Because the last thing Putin would want is Snowden to leak more U.S. national security secrets.
Edward Snowden has applied for asylum in Russia, where President Vladimir Putin said the NSA leaker is not welcome unless he ceased his work “aimed at harming our American partners.”
For the second time in a week, Putin said Russian intelligence agencies were not working with the 30-year-old American who fled his country and leaked details of secret U.S. government surveillance programs.
“If he wants to stay here, there is one condition: He must stop his work aimed at harming our American partners, as strange as that sounds coming from my lips,” he told reporters after a gas exporters’ conference in Moscow.
But Putin said he suspected that Snowden would not stop leaking information, because “he feels himself to be a human rights activist”.
“So he must choose a country of destination and go there,” he said, speaking before the asylum request to Russia was reported. “Unfortunately, I don’t know when this will happen.”
A Russian consular official confirmed to the Interfax news agency that Snowden has in fact applied for asylum in Russia. Reuters is reporting that “Wikileaks activist Sarah Harrison, who is travelling with Snowden, handed his application to a Russian consular official in the transit area at Moscow’s Sheremetyevo airport late on Sunday.”
Snowden has reportedly also appealed to more than a dozen other countries for political asylum as well. It appears that Russia has no intention of handing Snowden over to the US, according to a LA Times report.
Snowden, the former National Security Agency contractor who leaked U.S. security secrets, met Monday morning with Russian consular service officials and handed them an appeal to 15 countries for political asylum, according to a Russian Foreign Ministry official who spoke on condition of anonymity. The official didn’t name the countries, but said that Russia was among them.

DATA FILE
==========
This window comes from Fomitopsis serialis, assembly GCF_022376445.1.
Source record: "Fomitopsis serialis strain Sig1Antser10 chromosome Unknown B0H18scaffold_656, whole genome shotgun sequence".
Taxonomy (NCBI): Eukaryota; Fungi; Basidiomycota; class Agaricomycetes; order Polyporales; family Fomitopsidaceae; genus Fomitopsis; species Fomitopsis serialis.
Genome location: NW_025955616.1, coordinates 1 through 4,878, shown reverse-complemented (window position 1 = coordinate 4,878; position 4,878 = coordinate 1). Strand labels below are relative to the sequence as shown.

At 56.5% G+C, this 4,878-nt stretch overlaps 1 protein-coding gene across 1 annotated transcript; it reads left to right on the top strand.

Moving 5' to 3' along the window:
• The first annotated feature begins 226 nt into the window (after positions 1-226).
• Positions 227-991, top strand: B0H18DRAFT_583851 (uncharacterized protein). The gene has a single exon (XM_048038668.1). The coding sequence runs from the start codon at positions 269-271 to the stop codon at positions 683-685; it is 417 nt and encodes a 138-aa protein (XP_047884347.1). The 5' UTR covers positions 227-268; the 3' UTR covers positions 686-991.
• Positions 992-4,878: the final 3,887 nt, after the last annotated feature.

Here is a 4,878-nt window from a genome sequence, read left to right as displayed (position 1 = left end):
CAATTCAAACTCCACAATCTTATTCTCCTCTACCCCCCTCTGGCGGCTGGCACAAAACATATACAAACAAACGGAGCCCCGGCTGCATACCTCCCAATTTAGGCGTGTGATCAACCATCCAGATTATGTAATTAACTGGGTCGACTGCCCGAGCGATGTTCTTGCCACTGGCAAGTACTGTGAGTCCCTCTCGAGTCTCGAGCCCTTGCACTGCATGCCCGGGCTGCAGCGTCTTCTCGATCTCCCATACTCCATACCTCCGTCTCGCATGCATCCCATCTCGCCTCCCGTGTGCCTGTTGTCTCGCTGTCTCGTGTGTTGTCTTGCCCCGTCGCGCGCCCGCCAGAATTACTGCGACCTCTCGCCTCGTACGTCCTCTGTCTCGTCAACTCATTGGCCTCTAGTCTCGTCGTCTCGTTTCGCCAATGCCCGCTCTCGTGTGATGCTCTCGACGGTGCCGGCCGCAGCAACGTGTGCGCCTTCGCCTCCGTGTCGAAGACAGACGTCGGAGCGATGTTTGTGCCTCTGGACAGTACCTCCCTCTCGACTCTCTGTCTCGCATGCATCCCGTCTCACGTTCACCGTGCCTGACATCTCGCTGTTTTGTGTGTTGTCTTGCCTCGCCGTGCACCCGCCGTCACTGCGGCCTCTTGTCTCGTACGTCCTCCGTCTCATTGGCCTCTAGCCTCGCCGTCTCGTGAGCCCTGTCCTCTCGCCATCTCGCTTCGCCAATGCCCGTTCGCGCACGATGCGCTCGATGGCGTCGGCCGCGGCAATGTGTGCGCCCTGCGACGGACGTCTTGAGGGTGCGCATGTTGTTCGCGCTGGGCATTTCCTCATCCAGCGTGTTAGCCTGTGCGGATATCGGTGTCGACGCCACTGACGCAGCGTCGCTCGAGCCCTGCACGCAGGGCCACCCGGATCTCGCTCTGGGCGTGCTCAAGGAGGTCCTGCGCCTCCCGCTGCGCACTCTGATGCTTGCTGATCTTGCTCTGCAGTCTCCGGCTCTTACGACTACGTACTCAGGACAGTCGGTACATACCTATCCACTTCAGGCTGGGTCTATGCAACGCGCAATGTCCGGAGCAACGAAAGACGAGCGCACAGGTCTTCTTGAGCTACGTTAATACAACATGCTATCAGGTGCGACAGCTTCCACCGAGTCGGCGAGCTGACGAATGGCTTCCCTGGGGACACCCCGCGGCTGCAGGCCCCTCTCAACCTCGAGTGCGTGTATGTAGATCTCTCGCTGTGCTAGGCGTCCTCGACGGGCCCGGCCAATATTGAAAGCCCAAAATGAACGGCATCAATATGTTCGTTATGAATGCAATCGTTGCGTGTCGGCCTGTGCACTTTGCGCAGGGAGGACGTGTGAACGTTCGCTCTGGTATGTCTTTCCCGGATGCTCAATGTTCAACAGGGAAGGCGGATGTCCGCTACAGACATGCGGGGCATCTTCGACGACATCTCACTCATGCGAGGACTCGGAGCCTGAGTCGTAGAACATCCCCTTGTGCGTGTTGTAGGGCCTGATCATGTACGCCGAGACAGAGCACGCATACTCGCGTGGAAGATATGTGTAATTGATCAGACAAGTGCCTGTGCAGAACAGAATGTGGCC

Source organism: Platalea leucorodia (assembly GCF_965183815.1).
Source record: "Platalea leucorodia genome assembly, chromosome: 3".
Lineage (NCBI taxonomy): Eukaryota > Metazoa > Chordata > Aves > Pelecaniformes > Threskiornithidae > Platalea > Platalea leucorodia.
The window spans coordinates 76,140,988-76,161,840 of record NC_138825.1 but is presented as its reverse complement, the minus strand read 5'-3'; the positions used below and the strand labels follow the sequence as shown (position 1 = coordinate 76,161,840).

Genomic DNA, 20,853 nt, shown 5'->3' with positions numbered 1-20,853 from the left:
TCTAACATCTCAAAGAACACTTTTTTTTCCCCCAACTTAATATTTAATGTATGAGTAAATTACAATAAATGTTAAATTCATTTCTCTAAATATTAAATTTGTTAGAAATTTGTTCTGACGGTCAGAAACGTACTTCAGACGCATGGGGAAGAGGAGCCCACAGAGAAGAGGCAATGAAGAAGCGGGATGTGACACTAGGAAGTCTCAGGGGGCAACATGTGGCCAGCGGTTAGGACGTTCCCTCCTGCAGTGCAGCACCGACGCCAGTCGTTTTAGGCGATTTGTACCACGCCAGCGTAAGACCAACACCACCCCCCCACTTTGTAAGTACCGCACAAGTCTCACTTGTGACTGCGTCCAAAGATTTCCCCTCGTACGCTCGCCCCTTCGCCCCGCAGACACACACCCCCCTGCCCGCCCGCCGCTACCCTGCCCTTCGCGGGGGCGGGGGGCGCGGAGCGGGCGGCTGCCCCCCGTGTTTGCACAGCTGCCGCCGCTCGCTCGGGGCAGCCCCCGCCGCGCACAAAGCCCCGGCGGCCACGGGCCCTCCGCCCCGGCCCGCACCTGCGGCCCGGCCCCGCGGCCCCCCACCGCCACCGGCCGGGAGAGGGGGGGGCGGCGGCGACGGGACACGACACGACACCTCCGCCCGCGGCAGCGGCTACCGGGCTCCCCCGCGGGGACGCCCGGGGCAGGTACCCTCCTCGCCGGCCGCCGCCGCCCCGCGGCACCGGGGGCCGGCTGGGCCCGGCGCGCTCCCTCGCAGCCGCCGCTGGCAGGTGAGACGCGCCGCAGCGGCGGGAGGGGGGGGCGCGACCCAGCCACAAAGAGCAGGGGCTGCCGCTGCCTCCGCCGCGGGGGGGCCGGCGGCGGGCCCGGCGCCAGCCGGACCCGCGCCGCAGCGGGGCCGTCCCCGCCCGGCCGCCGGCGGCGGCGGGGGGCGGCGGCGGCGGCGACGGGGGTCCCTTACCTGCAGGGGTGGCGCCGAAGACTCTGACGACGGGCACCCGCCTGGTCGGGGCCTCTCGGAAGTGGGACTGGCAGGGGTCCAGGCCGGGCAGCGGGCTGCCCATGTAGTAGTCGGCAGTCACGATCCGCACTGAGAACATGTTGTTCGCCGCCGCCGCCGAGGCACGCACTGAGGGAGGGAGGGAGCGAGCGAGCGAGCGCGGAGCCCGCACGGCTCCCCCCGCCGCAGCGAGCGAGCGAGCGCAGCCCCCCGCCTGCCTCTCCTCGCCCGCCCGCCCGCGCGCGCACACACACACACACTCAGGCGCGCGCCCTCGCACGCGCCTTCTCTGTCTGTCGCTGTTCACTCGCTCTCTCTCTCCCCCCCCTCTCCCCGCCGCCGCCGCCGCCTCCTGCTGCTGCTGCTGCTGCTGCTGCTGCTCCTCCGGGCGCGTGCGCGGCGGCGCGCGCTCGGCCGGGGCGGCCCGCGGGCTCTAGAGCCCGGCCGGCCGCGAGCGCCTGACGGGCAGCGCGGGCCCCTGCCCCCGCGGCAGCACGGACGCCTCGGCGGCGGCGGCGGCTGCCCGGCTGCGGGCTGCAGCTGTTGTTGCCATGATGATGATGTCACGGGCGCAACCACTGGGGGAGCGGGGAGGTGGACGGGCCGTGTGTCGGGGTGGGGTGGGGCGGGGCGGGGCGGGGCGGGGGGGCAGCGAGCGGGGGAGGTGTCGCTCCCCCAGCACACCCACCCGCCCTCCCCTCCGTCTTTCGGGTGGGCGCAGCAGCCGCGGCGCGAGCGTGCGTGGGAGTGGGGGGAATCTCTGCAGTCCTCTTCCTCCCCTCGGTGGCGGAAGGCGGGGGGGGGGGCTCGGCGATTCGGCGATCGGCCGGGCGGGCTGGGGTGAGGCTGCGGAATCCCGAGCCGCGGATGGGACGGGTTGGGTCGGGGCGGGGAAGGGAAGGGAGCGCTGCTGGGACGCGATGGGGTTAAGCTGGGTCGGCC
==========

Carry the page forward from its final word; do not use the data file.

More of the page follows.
The United States has a warrant for Snowden’s arrest and has asked that Russia return him, despite the fact that the two countries do not have an extradition treaty. Putin dismissed the notion, while noting that Russia does engage in spy swaps.
“Russia never hands anybody over anywhere and doesn’t intend to do so,” the Russian leader said. “At best, we exchanged our Foreign Intelligence Service agents for those who were detained and arrested and convicted in a Russian Federation court.”
Putin stressed that Snowden is not a Russian agent and that he is not cooperating with Russian special services. “I am telling you responsibly he is not cooperating with us today, either.”
Snowden has also sought asylum in Ecuador, but the country’s president has said it cannot consider the request unless the former NSA contractor reaches Ecuador or one of its embassies. That’s unlikely to happen without assistance from Russia, since Snowden’s US passport has been revoked. Vice President Joe Biden meanwhile has spoken with Ecuador’s president and asked him to reject Snowden’s asylum request.
While visiting a health clinic in Livingstone, Zambia, former president George W. Bush also spoke publicly about Snowden and the NSA ordeal.
Bush told CNN’s Robyn Curnow that he believes Snowden “has damaged the security of the country.” He also responded to questions about the NSA surveillance program.
“I think there needs to be a balance, and as the president explained, there is a proper balance,” Bush said.
Asked about an NSA program that tracks people’s Internet activity, Bush said, “I put that program in place to protect the country. One of the certainties was that civil liberties were guaranteed.”
Bush refrained from criticizing Obama, telling CNN, “I don’t think it does any good…It’s a hard job. He’s got plenty on his agenda. It’s difficult. A former president doesn’t need to make it any harder. Other presidents have taken different decisions; that’s mine.”